A MODEL OF COMMUNICATION IMPACT AND CONSUMER RESPONSE

Finally, the third major element of the model to be examined is purchase/ current usage. This variable is defined in the model by the number of purchases of the new wine product in the first three months following its introduction in the test markets. Lavidge and Steiner, Colley, and Howard and Sheth propounded that greater intention to buy will lead to greater purchasing. Therefore, it is hypothesized for this model that stronger intention to buy will lead to a higher rate of purchase/current usage. Further, because past purchase behavior of wine should indicate interest in the product class, it is hypothesized that higher past usage is related to purchase of a new brand in that product class. Age and education are considered to have no effect on actual purchase/current usage of the product. Income, however, is hypothesized to be positively related to purchase, with higher levels of income leading to higher levels of purchase/current usage.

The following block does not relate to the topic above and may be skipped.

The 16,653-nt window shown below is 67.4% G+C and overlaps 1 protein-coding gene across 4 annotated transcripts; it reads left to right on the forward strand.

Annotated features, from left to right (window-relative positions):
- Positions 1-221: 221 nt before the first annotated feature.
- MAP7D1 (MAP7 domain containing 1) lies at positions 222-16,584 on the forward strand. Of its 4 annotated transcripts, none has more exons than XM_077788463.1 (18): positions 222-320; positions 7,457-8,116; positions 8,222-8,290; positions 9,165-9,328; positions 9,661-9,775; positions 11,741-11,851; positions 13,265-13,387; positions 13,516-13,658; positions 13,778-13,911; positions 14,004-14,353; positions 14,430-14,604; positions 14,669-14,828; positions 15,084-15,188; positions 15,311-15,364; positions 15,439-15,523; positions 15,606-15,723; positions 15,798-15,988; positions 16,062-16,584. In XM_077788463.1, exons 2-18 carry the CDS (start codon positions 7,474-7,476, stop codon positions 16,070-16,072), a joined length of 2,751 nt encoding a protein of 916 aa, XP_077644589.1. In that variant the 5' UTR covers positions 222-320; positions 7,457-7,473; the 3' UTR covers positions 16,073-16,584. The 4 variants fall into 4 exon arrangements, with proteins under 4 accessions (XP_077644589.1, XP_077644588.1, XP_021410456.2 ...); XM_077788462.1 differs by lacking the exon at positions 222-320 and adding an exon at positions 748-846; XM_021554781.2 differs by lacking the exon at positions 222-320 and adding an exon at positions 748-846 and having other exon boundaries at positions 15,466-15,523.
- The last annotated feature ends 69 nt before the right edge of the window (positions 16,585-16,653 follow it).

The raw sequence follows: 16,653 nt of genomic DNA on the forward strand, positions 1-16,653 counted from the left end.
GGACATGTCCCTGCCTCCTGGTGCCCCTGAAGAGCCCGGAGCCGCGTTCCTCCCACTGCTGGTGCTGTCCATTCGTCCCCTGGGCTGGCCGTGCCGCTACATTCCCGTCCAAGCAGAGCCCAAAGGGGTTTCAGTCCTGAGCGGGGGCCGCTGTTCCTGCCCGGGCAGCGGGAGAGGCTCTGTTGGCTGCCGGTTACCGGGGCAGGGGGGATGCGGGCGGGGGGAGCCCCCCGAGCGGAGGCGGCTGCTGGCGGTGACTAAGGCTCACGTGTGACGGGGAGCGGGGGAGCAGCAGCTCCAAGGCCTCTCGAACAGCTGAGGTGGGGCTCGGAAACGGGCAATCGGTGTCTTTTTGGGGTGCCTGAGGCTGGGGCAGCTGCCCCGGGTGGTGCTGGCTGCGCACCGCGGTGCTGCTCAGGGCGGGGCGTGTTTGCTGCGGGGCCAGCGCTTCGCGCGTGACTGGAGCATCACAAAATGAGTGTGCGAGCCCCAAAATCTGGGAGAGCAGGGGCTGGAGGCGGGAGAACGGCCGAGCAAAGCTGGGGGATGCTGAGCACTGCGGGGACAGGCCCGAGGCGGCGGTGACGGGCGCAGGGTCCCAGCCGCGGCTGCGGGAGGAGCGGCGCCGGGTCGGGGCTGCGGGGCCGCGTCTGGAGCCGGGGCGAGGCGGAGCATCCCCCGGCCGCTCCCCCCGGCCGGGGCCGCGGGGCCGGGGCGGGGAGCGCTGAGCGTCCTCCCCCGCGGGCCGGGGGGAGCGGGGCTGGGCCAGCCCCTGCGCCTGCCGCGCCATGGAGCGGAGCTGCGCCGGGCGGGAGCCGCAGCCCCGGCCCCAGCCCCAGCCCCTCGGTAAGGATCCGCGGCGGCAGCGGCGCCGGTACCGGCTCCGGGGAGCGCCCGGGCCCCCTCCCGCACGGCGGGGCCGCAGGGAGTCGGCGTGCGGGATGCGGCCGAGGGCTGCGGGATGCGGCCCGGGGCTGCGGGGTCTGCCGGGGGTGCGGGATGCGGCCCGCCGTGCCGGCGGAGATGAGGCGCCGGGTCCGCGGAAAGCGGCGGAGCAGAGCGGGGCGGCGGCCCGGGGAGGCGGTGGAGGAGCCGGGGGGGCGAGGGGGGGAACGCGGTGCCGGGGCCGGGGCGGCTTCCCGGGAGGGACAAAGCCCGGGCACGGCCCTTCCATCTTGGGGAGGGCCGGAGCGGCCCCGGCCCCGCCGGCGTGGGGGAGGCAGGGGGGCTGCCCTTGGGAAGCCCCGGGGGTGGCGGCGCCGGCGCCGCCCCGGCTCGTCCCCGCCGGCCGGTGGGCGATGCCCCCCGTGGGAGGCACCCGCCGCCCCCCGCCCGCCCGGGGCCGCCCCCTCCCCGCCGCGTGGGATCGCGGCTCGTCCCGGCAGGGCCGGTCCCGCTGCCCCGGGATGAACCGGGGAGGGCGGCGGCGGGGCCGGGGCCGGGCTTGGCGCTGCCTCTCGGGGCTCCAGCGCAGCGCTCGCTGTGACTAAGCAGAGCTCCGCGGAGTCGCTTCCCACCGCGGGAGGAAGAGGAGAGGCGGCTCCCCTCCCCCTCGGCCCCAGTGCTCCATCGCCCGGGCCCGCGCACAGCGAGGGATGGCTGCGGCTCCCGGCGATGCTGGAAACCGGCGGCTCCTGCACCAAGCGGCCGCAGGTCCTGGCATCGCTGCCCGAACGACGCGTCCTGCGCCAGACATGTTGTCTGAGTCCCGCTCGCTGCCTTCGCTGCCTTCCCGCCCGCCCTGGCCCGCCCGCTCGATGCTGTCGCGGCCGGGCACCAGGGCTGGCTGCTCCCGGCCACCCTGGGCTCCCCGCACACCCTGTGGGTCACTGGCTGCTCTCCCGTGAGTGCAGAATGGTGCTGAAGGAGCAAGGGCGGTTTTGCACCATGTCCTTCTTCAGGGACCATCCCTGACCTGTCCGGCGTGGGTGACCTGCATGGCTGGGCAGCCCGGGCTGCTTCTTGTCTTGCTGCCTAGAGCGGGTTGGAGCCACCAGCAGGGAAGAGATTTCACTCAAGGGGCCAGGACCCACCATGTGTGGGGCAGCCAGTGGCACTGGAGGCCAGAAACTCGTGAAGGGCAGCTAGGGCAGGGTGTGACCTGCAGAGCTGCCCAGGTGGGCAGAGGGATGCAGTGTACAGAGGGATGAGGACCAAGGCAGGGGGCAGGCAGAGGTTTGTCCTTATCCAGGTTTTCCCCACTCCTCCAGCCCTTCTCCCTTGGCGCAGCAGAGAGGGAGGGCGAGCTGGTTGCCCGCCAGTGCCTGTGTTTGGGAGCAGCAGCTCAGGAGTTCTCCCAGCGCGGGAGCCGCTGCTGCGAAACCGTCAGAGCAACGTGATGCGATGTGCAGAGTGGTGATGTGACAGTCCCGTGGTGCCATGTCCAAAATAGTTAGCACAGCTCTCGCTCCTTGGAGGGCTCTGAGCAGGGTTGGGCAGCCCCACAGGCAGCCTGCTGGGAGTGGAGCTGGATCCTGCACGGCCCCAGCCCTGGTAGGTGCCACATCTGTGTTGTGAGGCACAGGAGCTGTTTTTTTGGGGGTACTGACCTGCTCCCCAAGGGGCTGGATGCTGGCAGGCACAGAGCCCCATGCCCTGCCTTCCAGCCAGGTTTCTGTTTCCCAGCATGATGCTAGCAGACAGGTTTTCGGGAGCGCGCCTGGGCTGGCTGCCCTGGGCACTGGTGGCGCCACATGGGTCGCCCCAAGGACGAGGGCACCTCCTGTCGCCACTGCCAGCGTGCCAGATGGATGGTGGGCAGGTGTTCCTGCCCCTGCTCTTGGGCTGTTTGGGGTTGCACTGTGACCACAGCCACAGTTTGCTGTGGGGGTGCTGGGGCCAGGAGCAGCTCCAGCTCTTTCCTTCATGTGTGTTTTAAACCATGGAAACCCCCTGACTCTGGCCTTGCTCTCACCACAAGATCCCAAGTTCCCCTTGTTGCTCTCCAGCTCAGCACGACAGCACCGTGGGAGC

The structure of the proposed model is shown in Figure 1, with the direction of influence indicated by the arrows. The sign of each relationship is also shown and the B and Y terms are discussed below. The major goal in testing this model is to determine whether the proposed structure shown in Figure 1 is sound, i. e., whether the constructs interrelate in the hypothesized manner. The model is merely a vehicle for examining how consumers process information. To carry out this examination, empirical testing must be done. Hence, in the next section, the measurement of variables and the structuring of the model for testing by a simultaneous equation regression system are discussed.

METHODOLOGY FOR MODEL TESTING